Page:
If you’ve got the kind of green thumb that makes most houseplants go extinct, we’ve got your solution right here! A small-scaled terrarium that’s home to dinosaurs! It’s easy to make, hard to kill and brought to you by horticulturist Katie Elzer-Peters. Read on to find out how to DIY a fairy-sized and kid-friendly version of Jurassic Park.

Mason Jar pp 145

Supplies:
Glass container (mason jar works)
Small low-light pants (i.e. table ferns, polka dot plants, Selaginella, Croton, Alternanthera, and Ficus plants)
Few cups of sterilized seedling mix or potting soil
Reindeer moss
Activated charcoal
Dinosaur figurines

Dinosaur Terrarium Photo 2

Good to Know: Enclosed terrariums need a little light for the plants to grow and keep the water cycle going. Otherwise, plants will rot. If you can see condensation inside of the glass, then the terrarium is getting enough light. If the plants start to rot or become mushy, open the cover and let it dry out for a week or so. It may take a while to find the right balance of water for the terrarium to reach equilibrium.

Step by Step:
1. Fill the bottom of the container with ½ to 1 inch of rocks.

2. Pour activated charcoal on top of the rocks until the rocks are barely covered by the charcoal.

3. Add the potting mix on top of the charcoal. Start with 1 inch of potting mix. This doesn’t seem like much, but it is easier to start with a little, than it is to add more potting mix and dig holes.

4. Place the plants. If you’re using accessories, such as the dinosaur, you can set them in among the plants to gauge the effect see if you want to move the plants around prior to planting.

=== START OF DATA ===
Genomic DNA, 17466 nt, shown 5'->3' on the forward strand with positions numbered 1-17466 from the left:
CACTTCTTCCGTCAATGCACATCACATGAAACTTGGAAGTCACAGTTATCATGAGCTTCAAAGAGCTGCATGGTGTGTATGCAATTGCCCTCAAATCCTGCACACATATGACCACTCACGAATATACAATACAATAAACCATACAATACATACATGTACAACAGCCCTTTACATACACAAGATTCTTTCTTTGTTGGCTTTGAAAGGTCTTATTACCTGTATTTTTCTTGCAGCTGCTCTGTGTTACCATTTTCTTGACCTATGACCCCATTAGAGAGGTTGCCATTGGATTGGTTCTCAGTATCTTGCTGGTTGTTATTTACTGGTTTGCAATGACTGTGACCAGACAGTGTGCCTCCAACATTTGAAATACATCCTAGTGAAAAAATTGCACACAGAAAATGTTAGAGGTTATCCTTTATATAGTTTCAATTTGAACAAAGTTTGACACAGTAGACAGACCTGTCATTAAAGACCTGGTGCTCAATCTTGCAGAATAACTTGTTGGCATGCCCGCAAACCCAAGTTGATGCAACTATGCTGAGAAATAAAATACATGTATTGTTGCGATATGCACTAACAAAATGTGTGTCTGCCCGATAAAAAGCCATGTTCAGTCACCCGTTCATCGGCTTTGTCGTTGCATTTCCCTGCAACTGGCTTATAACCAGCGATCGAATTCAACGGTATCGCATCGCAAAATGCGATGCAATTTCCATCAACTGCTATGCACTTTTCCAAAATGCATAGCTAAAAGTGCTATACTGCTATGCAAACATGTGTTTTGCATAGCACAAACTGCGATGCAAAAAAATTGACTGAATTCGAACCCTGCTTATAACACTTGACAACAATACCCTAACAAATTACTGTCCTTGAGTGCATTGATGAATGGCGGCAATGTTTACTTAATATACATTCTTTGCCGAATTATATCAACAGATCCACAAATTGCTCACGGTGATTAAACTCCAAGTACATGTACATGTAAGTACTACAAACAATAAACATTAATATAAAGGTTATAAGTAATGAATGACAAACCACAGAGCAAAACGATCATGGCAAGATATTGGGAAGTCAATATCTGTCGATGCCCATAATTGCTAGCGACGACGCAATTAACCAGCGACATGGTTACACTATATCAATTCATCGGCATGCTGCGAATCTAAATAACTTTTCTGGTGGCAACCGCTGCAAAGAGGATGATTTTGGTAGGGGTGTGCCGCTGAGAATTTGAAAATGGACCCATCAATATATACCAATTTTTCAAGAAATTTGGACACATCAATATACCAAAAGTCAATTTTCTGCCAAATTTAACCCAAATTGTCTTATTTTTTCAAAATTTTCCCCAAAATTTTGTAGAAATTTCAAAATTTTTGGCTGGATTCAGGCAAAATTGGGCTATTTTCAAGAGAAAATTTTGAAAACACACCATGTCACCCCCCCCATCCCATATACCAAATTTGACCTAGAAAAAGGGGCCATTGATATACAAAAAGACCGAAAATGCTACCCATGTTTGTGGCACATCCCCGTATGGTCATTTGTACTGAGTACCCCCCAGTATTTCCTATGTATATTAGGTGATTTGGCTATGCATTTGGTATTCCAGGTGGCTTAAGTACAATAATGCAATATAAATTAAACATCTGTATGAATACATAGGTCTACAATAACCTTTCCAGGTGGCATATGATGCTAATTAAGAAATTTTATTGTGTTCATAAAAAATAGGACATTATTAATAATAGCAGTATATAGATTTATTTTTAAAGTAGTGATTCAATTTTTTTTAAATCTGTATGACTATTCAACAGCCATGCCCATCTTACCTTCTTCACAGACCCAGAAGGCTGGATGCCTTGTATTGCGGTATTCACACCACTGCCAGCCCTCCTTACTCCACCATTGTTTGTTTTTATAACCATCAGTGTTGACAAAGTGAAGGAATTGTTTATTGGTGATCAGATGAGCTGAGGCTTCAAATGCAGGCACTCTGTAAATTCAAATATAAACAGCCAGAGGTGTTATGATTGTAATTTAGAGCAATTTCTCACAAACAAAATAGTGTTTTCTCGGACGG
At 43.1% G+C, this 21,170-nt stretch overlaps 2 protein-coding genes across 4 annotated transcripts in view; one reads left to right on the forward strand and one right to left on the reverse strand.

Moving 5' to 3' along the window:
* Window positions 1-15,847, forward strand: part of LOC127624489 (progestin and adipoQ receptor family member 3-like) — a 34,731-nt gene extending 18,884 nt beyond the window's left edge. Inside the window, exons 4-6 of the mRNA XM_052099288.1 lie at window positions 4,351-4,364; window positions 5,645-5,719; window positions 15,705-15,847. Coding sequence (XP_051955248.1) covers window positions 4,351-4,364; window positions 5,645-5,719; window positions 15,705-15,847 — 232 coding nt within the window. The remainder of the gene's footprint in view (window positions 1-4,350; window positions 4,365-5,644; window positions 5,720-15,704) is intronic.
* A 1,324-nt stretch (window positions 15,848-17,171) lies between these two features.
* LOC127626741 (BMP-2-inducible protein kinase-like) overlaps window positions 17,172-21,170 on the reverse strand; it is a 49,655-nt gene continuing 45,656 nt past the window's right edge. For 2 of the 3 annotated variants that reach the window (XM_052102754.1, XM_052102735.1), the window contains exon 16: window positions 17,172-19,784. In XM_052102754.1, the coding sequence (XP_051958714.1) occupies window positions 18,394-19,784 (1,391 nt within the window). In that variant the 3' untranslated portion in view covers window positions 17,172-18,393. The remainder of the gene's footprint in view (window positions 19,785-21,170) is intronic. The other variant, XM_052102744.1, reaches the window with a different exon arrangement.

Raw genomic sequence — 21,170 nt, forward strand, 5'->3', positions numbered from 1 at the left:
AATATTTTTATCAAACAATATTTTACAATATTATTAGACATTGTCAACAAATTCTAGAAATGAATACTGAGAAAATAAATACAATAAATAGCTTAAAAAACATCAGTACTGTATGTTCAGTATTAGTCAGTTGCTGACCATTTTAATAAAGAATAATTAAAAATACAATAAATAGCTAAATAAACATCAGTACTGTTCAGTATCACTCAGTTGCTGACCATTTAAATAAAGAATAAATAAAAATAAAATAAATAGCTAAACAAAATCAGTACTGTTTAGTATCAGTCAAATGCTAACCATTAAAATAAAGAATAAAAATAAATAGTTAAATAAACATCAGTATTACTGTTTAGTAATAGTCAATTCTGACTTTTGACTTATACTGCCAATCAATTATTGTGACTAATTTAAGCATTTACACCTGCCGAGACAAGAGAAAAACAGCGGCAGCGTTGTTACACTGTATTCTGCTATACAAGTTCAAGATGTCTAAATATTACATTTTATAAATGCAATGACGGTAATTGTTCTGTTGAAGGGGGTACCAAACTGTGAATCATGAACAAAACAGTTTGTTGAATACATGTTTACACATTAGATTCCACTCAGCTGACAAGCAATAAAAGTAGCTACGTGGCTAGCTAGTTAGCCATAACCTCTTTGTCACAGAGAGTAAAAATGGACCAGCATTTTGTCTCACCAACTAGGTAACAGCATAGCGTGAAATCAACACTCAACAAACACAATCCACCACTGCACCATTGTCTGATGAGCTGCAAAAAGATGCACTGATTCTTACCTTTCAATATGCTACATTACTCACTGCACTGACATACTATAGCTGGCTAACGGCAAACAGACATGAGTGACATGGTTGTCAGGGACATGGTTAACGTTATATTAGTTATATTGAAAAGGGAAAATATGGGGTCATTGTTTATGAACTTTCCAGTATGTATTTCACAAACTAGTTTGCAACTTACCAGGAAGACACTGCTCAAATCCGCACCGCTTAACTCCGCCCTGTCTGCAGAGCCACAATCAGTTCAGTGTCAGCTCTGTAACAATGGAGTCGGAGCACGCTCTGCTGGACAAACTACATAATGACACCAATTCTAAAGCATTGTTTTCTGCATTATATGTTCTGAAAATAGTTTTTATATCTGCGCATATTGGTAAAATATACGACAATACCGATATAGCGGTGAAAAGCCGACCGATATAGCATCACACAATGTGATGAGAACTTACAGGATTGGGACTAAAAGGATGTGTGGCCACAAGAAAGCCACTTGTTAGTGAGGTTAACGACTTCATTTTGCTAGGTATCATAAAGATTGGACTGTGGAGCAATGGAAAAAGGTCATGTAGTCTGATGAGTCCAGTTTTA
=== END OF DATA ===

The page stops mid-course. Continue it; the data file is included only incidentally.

5. Remove plants from pots and plant them. The bottom of the plant root balls can be touching the rocks. Use a spoon to fill in with soil around the plants.

6. Add decorative mulches such as preserved reindeer moss or tumbled stones.

7. Position the accessories.

8. Water the terrarium. This is the trickiest step. It’s easy to overwater and then difficult to get the terrarium to dry out. Start by watering so that the top inch of soil (which might, in this case, be all of the soil) is about as damp as a wrung-out sponge. You can always add water.

9. Place the cover on the terrarium, set it in bright indirect light, and enjoy.

Even in such a small terrarium, you can make separate little scenes. Ideally, you’ll use accessories to make the terrarium interesting and inviting from all sides.

Katie Elzer-Peters is a horticulturist and author of gardening books, blogs, and articles. She also teaches classes and runs workshops dedicated to gardening and garden writing in Wilmington, North Carolina. Her guide to making “fairy + mini” gardens can be pre-ordered here on Amazon.